Gay Contemporary General Fiction
Paperback: 230 pages
Publisher: Dreamspinner Press (September 29, 2014)
Amazon: The Eskimo Slugger
Amazon Kindle: The Eskimo Slugger
It’s the summer of 1983, and Trent Days is Major League Baseball’s rookie sensation. Born in Alaska to an Inupiat mother, the press have dubbed him the Eskimo Slugger, but a midseason collision at home plate temporarily halts his meteoric rise to the top.
Sent back to Austin to recuperate, Trent visits his favorite record store, Inner Sanctum, where he meets amiable law student Brendan Baxter. A skip in the vinyl of New Order’s “Blue Monday” drives Trent back to Brendan, and their romance takes them into uncharted territory.
As Trent’s feelings move from casual to serious, he’s faced with an impossible dilemma. Does he abandon any hope of a future with Brendan and return to the shadows and secrets of professional sports? Or does he embrace the possibility of real love and leave baseball behind him forever? As he struggles with his decision, Trent embarks on a journey of self-discovery—to figure out who he really is and what matters most.
Great character development. Plot was well thought out, very different. Overall writing style was strong.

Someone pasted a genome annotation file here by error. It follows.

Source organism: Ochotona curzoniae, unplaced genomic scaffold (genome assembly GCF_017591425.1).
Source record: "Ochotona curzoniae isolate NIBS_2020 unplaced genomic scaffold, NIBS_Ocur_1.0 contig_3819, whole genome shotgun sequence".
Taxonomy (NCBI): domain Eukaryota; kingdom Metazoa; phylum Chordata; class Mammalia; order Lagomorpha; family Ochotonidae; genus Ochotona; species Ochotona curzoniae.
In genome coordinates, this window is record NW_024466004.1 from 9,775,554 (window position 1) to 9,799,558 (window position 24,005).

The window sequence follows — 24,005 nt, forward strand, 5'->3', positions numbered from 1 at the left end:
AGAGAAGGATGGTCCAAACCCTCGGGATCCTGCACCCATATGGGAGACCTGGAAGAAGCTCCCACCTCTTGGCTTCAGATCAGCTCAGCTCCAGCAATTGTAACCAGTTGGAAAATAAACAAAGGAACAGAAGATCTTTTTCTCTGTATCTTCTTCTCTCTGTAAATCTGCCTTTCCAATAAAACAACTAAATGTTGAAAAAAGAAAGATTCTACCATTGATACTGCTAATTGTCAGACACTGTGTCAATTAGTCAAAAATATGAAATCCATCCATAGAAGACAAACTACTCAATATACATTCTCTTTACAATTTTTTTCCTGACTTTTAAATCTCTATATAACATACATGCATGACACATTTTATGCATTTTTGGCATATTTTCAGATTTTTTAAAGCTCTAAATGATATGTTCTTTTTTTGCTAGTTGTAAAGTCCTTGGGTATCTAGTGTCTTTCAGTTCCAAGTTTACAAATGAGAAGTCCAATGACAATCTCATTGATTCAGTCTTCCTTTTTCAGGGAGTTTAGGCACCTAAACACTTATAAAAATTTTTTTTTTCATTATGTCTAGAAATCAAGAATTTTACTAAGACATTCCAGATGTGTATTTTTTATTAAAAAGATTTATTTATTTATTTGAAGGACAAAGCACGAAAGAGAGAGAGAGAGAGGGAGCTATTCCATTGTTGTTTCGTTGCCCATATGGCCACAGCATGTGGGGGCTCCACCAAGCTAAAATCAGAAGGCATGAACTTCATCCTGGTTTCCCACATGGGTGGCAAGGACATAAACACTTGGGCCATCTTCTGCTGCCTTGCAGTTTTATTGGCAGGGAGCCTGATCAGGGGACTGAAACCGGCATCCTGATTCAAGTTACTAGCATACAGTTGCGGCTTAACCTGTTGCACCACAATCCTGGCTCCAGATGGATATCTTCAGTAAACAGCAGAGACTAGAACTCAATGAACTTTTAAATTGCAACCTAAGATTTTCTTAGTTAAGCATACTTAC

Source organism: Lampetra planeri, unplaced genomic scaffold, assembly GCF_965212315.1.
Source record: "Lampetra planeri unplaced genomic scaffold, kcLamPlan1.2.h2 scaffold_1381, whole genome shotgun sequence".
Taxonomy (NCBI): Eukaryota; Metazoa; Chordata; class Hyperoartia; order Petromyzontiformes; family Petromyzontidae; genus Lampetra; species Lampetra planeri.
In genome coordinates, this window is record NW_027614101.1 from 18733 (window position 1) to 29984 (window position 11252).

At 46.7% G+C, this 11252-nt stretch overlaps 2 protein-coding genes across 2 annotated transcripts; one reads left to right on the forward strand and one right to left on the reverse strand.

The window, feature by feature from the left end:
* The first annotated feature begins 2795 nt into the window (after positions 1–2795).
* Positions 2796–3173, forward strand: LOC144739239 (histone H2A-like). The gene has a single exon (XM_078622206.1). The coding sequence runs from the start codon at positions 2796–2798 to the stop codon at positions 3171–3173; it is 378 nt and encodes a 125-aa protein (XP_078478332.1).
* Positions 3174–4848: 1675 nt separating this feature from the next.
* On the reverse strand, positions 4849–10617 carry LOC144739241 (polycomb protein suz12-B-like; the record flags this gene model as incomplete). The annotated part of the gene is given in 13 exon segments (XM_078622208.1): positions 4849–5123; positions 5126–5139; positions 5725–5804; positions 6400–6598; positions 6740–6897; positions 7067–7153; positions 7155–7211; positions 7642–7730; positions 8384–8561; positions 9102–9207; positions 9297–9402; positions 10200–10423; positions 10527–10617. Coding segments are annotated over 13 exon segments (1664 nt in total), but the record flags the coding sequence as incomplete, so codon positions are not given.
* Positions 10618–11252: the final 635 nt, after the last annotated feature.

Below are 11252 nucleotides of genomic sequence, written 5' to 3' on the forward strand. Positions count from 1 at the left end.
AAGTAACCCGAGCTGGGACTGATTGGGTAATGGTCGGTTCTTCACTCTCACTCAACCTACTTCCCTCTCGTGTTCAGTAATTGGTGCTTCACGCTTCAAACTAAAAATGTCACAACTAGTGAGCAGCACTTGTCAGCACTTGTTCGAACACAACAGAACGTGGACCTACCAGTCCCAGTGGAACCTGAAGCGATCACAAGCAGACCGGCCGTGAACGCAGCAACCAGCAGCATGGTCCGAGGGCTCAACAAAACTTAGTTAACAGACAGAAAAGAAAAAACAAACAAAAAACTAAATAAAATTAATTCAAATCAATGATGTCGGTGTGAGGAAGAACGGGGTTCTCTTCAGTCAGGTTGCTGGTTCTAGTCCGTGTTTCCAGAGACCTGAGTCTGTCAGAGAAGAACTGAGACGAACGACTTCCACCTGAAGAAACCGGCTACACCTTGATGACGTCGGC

This beautiful story of two hearts, two souls, two spirits, two beings, who we find were essentially fated to meet was thoroughly engaging and I don't just say that because I am a huge baseball fan and there were so many references to baseball greats and even the dreaded "Curse of the Bambino" that I would have fallen in love with the story for that alone. However, the author's brilliant and delightful ability to weave a story about baseball, fate, family, love, friendship, responsibility (personal and social), and homophobia, around romance and self-acceptance, blending in history as well makes for a supremely satisfying book... Up until that surprise at the end. Even though that was still in keeping with a well thought out plot and characters. However, I do feel as if the author should have shifted and altered things just a bit. I'm all for the surprise, twist endings, but letting the book end as it did with such an open-end, with a bisexual character after the twist that had just occurred is harsh and disappointing if there is no sequel to follow.
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